In accordance with the invention, it has been recognized that if social networks and multimedia content networks are brought together, there can be significant opportunities for gaining new insights into user and machine tagging of multimedia content, and also into the relationships created thereby. These include user-and-content, user-and-user, and content-and-content relationships, which all provide new ways for users to organize, share and consume online multimedia content. An efficient and scalable solution for such linking is disclosed herein, to ensure more efficient content delivery to users. This solution offers the opportunity to improve access of users to multimedia repositories, and also to improve targeting of content to users.
  • [0019]
    In an embodiment of the invention, a technique is provided that jointly analyzes information from social and content networks, and identifies new and/or filters out irrelevant relationships among users. This technique can also be used to fill in semantic gaps in content, by extracting missing information from semantically similar content. Multimedia objects can have different associated structured or unstructured textual information, and users can be (a) producers, (b) publishers, (c) routers, and (d) accessers of the content.
  • [0020]
    A core idea in embodiments of the invention is to correlate social and content networks, in order to better understand the existing links within both the social and content networks, and also between content and user nodes of the two networks. Results of the correlation can then be used to detect and confirm the validity of new links and relationships, within and between the networks, and can also be used to filter out relationships that are not supported or valid. As a first step, a social network is constructed among users, and a content network is constructed among multimedia content objects. Then, links are constructed between users of the social network and objects or data elements of the content network. As a final step, new relationships are inferred, and then either confirmed or filtered out, based on the detected overlap between the social and content networks.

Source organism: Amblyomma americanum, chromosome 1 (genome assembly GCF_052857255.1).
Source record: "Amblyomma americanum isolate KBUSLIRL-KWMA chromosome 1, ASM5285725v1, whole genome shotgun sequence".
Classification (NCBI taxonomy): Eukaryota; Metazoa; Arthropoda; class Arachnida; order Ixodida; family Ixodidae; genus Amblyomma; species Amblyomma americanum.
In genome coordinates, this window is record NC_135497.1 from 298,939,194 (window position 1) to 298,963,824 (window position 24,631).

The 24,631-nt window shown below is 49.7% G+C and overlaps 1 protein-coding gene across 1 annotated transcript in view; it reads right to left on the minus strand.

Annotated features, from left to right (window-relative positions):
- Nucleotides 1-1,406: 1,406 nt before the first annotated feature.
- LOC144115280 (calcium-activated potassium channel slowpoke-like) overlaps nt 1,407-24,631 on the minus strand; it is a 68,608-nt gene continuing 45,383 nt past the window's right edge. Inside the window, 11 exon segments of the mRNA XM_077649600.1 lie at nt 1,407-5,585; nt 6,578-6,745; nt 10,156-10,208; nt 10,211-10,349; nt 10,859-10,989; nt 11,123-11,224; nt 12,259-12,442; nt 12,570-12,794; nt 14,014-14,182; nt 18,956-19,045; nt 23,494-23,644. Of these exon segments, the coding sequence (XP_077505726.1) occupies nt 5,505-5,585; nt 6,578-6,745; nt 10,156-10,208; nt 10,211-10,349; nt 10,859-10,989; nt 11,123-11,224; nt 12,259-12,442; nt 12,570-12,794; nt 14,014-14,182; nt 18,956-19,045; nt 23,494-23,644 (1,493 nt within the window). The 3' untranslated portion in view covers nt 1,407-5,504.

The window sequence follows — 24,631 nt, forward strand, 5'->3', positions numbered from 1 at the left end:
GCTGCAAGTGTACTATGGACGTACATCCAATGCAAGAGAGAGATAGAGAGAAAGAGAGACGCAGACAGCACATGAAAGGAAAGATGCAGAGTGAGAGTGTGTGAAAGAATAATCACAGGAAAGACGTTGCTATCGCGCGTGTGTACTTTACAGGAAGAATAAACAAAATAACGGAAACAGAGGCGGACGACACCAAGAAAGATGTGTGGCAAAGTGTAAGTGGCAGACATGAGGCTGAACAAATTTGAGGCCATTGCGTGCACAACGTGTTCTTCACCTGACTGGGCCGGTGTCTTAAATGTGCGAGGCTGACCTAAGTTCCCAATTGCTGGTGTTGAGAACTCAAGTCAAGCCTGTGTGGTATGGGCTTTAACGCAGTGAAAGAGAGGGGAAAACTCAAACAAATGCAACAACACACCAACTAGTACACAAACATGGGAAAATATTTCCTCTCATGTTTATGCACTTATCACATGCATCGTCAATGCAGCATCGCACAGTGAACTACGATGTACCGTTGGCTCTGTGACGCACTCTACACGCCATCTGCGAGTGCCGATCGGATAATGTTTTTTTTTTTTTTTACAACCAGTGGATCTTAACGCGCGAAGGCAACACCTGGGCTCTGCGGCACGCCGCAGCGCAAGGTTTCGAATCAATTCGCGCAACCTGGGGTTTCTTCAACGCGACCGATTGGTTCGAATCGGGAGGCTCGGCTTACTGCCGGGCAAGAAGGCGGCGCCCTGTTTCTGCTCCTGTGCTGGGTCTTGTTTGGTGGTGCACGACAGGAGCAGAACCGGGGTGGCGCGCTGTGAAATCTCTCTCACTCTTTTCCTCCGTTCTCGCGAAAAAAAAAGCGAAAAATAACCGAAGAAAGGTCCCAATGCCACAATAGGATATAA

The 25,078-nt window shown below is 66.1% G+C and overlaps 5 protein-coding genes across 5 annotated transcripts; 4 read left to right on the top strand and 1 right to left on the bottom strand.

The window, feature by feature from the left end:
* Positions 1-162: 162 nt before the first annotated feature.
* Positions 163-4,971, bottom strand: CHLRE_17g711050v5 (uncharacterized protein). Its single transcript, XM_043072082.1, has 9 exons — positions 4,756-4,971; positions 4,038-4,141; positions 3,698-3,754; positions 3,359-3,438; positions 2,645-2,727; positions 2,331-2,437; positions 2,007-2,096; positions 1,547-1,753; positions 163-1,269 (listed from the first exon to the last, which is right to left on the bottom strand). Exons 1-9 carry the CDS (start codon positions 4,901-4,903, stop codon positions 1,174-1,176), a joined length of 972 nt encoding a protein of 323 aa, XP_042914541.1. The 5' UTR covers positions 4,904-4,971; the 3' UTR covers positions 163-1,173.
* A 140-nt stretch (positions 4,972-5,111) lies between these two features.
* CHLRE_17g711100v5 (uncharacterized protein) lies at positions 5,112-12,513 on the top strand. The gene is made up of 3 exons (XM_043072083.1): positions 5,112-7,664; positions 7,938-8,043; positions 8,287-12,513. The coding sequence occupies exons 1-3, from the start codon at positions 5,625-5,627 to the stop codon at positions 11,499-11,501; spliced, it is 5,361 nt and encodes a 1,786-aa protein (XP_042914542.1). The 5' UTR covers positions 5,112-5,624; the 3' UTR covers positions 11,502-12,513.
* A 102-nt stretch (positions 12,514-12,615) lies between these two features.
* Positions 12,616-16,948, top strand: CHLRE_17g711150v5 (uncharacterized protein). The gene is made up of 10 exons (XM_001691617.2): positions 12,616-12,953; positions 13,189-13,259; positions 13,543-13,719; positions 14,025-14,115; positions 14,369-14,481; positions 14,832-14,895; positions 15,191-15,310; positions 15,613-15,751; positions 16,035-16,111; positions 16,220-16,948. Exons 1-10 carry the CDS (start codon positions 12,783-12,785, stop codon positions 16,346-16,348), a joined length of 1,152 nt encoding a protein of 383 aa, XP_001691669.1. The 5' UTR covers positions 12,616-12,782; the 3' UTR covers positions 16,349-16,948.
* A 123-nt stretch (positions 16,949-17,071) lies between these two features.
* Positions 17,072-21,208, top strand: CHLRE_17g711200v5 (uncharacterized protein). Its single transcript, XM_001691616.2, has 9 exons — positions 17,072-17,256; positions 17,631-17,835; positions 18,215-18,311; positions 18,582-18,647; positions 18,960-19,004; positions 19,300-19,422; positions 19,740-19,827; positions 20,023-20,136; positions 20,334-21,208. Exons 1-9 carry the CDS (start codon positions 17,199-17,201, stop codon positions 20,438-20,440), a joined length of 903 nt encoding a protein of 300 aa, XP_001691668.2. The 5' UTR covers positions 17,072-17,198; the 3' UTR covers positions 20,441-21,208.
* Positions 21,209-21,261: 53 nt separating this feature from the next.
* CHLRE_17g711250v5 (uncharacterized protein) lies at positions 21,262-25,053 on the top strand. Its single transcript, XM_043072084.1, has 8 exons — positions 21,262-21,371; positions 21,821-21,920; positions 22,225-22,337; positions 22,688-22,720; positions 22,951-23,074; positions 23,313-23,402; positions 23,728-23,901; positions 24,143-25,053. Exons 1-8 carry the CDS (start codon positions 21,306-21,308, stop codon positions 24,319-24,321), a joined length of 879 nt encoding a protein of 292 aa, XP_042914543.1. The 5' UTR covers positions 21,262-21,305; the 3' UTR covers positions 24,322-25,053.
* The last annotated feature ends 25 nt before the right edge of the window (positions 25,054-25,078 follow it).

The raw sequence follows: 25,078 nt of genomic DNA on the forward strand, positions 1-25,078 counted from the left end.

• [0021]
    Referring to FIG. 1, there is shown a social network 102, constructed as a relational graph. More particularly, social network 102 depicts the relationships between nodes 104 and 110, which respectively represent individual named users or user profiles. The user nodes are related or linked by means of commonality links or linkages 114-120. It is to be understood that links between user nodes are established herein by determining that both nodes are part of the same circle of friends, or have some other common social relationship. Alternatively, the nodes are joined together by a recommendation system, such as collaborative filtering or other approach as described above. By way of example and not limitation, such links could result from users having the same zip code, the same school, the same business, or who are all recipients of a common invitation (e.g., persons of retirement age who all receive invitations to attend a particular retirement planning seminar). Further examples of social network 102 include collaboration portals, whereby users join groups or establish links to friends, family and peers, and interact and communicate with each other. As used herein, the term “collaboration portal” means a portal of a network such as the Internet that can be accessed by all users that share and are linked together by a common interest or relationship.
  • [0022]
    While FIG. 1 shows user nodes 104, 106 and 108 joined directly to one another by links 114, 116 and 118, nodes 108 (Mary) and 112 (Sara) are indirectly joined to one another by link 120, through node 110 (Tom). Thus, link 120 emphasizes that a link extending between two nodes in one of the FIG. 1 networks can in fact be routed through, or traverses, one or more other nodes.